brought to you by ETF Stream where on a fortnightly basis we interview the key individuals from across the fund selection and research space about the ETF industry.
Fund selection plays a crucial role in portfolio construction. Once the asset allocation decision has been made, these individuals need to decide how they want to be exposed, be it through a mutual fund, investment trust or ETF.
Over the years, ETFs have become an increasingly important part of any investors’ toolkit. This series will show how the key players across the fund selection space use ETFs in their portfolios while asking what more can be done by the ETF providers to help with this increasing adoption.
Next in the hot seat is James Menzies, investment director, head of multi-asset at Greystone Financial Services. Menzies joined Greystone in 2001 before being promoted to investment director in 2005. He is responsible for the oversight of the firm's investment philosophy, process and fund performance.
How much of your portfolio is made-up of ETFs/index funds?
The majority of holdings within our multi-manager fund range are actively-managed; we currently invest in 53 distinct funds across our fund-of-funds range and over 90% of this number are actively-managed.
However, we will buy ETFs and index funds if we believe this is the best way to access a particular asset class.
In one of our four multi-manager products we hold an ETF investing in short-dated UK Gilts (3.8% weighting), plus a range of investment grade bond index funds (total weighting 16%) In another of our funds we hold an S&P 500 index fund (5.1% weighting). All allocation data is correct as at December 2019.
When did you start investing in ETFs?
We first invested in the UK Gilts ETF mentioned above in May 2010 and the US index fund in October 2010; we started adding the global bond index funds in December 2014.
Although we have changed our exposure weightings over time, we have maintained at least some holdings in all these products since we first bought them.
As part of our investment process we are always looking for funds (including ETFs) which can produce superior risk-adjusted returns, and if we have conviction and decide to invest this will be for the long-term.
Which asset classes do you tend to invest in through ETFs?
While we consider ETFs across all asset classes and geographies as part of our investment process, we will typically prefer ETFs and index funds investing in markets with good liquidity, tighter bid/offer spreads and lower dealing costs.
Our current passive exposure is in short-dated UK Gilts, investment grade corporate and government bonds and large-cap US equities.
Which areas would you avoid?
We would tend to avoid buying index funds or ETFs in markets which are the opposite of the above; i.e. markets with relatively poor liquidity, wider bid/offer spreads and higher dealing costs. Examples include high yield or emerging markets bonds, and small-cap or less-liquid equities.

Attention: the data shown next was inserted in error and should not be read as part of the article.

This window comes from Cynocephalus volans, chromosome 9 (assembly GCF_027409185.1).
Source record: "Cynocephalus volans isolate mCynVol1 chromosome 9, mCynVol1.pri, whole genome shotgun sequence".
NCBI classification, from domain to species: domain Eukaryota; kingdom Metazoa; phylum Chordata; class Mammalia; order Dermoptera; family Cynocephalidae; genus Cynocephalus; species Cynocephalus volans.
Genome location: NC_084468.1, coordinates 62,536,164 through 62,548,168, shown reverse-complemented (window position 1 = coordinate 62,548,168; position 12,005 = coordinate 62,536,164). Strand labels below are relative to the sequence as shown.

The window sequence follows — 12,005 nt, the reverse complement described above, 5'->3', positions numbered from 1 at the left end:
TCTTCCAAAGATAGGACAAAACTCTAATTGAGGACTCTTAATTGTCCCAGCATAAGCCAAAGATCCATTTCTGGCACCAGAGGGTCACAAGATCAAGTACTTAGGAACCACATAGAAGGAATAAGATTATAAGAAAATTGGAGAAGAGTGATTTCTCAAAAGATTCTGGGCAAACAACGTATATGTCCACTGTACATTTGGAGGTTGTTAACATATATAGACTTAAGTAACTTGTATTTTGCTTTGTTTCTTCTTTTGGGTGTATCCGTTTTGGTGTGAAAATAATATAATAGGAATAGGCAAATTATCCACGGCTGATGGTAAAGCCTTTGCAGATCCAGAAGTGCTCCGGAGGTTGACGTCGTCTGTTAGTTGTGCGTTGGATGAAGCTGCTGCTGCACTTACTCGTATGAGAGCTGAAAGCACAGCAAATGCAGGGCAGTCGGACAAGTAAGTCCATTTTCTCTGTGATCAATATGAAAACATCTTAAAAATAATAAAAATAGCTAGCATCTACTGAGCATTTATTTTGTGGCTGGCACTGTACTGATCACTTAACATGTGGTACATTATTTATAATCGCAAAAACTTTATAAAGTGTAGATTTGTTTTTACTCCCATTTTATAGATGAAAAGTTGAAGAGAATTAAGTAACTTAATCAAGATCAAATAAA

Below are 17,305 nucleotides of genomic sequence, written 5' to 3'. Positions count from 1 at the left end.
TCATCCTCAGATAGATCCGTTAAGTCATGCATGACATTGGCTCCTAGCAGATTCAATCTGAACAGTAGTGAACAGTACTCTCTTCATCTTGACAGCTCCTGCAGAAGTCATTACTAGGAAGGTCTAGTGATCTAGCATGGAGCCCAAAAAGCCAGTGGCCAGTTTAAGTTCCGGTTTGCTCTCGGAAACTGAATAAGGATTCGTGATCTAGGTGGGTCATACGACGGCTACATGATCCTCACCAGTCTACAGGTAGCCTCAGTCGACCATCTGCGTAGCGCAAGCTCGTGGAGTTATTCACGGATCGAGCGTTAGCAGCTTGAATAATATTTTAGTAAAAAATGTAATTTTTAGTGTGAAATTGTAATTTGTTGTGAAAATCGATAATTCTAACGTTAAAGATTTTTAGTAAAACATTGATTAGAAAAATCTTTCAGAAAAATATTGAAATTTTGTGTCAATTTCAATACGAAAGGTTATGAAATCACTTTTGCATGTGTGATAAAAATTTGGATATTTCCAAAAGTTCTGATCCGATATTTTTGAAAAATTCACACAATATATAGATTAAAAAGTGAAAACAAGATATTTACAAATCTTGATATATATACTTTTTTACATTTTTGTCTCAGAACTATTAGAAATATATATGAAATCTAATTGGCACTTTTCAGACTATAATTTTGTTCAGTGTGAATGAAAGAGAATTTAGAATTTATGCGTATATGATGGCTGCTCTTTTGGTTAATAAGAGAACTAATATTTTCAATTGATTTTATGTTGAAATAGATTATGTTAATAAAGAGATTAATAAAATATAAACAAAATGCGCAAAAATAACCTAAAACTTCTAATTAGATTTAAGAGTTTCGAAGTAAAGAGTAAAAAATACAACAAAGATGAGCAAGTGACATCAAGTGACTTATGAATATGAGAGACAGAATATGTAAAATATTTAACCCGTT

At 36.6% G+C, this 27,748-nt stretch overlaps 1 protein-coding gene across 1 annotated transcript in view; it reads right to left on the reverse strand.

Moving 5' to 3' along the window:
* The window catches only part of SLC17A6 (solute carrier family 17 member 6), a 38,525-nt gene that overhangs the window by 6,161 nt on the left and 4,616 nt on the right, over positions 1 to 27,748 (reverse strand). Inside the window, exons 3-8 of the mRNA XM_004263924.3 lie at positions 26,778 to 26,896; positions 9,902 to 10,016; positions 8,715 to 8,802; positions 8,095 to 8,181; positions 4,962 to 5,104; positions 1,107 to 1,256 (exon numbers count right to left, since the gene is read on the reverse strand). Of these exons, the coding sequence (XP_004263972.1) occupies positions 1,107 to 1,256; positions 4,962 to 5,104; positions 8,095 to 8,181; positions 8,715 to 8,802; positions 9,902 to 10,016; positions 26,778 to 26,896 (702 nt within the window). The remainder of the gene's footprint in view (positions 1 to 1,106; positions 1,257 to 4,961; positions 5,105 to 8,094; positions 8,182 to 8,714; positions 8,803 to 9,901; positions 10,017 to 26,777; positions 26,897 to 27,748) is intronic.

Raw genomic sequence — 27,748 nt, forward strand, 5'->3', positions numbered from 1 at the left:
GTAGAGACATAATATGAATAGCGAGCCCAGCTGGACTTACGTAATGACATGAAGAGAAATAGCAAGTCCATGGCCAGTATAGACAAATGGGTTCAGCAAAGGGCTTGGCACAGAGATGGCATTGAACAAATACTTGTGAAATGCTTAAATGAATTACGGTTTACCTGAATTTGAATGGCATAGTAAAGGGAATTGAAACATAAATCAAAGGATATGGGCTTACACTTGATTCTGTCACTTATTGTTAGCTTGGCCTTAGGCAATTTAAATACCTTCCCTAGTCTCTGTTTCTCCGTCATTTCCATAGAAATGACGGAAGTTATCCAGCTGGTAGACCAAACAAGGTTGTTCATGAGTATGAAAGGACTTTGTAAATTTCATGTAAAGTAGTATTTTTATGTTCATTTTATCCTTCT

In our view, funds buying these types of assets benefit more from the additional layer of liquidity management which comes with being actively-managed.
What ETF products would you like to see more of?
The extensive coverage across asset classes, geographies and product types is a key strength of the ETF and index fund market. There are currently no products that we would consider investing in which are not available.
However, there are relatively few ETFs tracking UK-listed property (e.g. REIT or REOC) indices. These products provide an alternative to investors looking for exposure to a less-liquid asset class via a more liquid product with a higher level of diversification than if any single investment company was owned.
Are there any areas ETF providers could improve?
Improving investors’ understanding of the indices which are used in their products. We have found ETF and index fund providers do a good job of explaining how their product tracks a target index but have less to say about the index itself.
This is not needed in some cases (e.g. S&P 500 or currency ETFs), but particularly for ETFs tracking bond and commodity indices, or where the index has not been constructed by one of the major providers such as FTSE, MSCI or Bloomberg, it is not always easy to find out how the index being tracked has been put together.
Additionally, even for well-known indices we think providers could do more to highlight the concentration risk present in some index funds; for example, the FTSE 100 has 26.7% in its top 5 and 44.1% in its top 10 stocks, as at November 2019.
From our point of view as investors, we need to understand both the index and the products which track it before investing.
Expert investors is a new series brought to you by ETF Stream where on a fortnightly basis we interview the key individuals from across the fund selection and research space about the ETF industry.
To read the previous edition of Expert Investors with Tristan Dolphin of Stonehage Fleming, click here.